The first round of QUEX PhD candidates are working on the following projects. Please note, these positions have been filled.

19. The role of assets and deficits in adverse outcomes for older people

UQ academic lead

Associate Professor Ruth Hubbard, Associate Professor in Geriatric Medicine, Faculty of Medicine

Exeter academic lead

Dr Iain Lang, Senior Lecturer in Public Health, University of Exeter Medical School

Project description

Frailty is distinctive health state related to growing older in which multiple systems within the body gradually decline in function. Recognising and assessing frailty as a way of identifying and supporting older adults at risk of decline has assumed growing importance in recent years in clinical practice.

But although frailty is a good predictor of adverse outcomes such as institutionalisation and mortality there is substantial variation in these outcomes even when frailty is taken into account: for example, 5% of people with the highest levels of frailty live for at least five years, and women survive with much higher levels of frailty than men. One promising angle of investigation to explain this relates to the importance of assets – which includes not only socioeconomic assets (such as income) but behavioural ones (such as alcohol consumption) and environmental ones (such as living in a supportive neighbourhood).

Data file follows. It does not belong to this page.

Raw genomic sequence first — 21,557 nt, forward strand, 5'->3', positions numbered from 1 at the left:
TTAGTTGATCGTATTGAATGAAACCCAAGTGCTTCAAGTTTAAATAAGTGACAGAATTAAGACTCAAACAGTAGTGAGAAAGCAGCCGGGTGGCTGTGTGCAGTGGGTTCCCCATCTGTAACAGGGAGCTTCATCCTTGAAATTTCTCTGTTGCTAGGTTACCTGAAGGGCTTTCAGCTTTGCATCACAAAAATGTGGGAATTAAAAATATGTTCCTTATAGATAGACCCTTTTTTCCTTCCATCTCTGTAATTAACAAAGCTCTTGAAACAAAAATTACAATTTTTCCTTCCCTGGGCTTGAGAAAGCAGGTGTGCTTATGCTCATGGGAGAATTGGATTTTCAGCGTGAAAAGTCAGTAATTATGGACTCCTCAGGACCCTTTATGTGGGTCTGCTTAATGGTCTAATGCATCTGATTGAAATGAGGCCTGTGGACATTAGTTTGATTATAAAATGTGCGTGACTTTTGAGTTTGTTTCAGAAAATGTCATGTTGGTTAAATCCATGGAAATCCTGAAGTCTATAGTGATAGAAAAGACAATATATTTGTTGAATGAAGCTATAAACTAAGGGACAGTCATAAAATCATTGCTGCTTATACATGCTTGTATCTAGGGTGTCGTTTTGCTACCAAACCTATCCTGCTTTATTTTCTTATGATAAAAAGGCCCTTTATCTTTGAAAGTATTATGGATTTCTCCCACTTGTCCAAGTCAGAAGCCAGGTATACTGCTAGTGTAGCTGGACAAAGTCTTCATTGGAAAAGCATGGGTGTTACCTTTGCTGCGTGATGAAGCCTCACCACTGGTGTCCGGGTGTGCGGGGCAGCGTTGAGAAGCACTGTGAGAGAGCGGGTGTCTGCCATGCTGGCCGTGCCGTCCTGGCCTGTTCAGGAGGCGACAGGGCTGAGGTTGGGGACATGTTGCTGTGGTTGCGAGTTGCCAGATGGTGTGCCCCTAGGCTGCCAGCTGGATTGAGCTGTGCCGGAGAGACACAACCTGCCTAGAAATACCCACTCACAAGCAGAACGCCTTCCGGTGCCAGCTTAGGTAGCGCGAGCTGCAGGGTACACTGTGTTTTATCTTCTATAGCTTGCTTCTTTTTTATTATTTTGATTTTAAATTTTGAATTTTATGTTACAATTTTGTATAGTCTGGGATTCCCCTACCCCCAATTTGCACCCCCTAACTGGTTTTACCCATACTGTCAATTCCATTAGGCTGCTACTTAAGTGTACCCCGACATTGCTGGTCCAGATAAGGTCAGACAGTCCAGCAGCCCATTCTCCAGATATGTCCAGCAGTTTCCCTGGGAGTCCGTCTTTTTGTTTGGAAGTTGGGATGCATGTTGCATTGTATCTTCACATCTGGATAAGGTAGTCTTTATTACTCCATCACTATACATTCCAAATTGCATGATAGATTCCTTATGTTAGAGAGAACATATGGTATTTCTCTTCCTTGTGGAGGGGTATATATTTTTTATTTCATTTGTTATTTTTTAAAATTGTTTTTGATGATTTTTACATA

Project aim

The aim of this project is to establish the importance of assets as a means of (a) explaining differences in frailty-related outcomes and (b) identifying potentially modifiable factors that can be used to support frail older people and improve their health. The work of this PhD will be an important foundation for the development and testing of an instrument with potential applicability in community, acute, and long-term-care settings.

The project will involve:

  1. A systematic review of literature on frailty and assets, in which the student will synthesize the relatively diffuse literature on factors that ameliorate the consequences of frailty. This will help focus the subsequent stages of the project.
  2. Analysis of the relationship between assets, frailty, and outcomes using two large well-established panel studies, the English Longitudinal Study of Ageing (ELSA) and the Health and Retirement Study (HRS).
  3. Development a Health Asset Profile that matches the Frailty Index used to measure frailty and measure how incorporation of the Health Asset Index improves the predictive validity of the Frailty Index
  4. Work with clinicians to co-design an instrument that incorporates both a Frailty Index and a Health Asset Profile and is implementable in practice and test the feasibility of its use in acute-care settings.